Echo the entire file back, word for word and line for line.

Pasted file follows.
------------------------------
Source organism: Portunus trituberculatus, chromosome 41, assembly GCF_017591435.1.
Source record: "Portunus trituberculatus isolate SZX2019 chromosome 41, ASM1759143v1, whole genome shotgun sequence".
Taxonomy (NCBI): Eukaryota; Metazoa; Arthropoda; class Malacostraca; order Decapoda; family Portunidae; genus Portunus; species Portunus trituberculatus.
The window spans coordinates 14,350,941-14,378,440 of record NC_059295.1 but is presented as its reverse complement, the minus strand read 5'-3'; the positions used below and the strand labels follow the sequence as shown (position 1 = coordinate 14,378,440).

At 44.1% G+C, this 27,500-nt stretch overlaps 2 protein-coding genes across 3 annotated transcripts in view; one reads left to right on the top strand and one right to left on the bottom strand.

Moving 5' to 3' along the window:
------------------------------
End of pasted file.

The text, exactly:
Source organism: Portunus trituberculatus, chromosome 41, assembly GCF_017591435.1.
Source record: "Portunus trituberculatus isolate SZX2019 chromosome 41, ASM1759143v1, whole genome shotgun sequence".
Taxonomy (NCBI): Eukaryota; Metazoa; Arthropoda; class Malacostraca; order Decapoda; family Portunidae; genus Portunus; species Portunus trituberculatus.
The window spans coordinates 14,350,941-14,378,440 of record NC_059295.1 but is presented as its reverse complement, the minus strand read 5'-3'; the positions used below and the strand labels follow the sequence as shown (position 1 = coordinate 14,378,440).

At 44.1% G+C, this 27,500-nt stretch overlaps 2 protein-coding genes across 3 annotated transcripts in view; one reads left to right on the top strand and one right to left on the bottom strand.

Moving 5' to 3' along the window: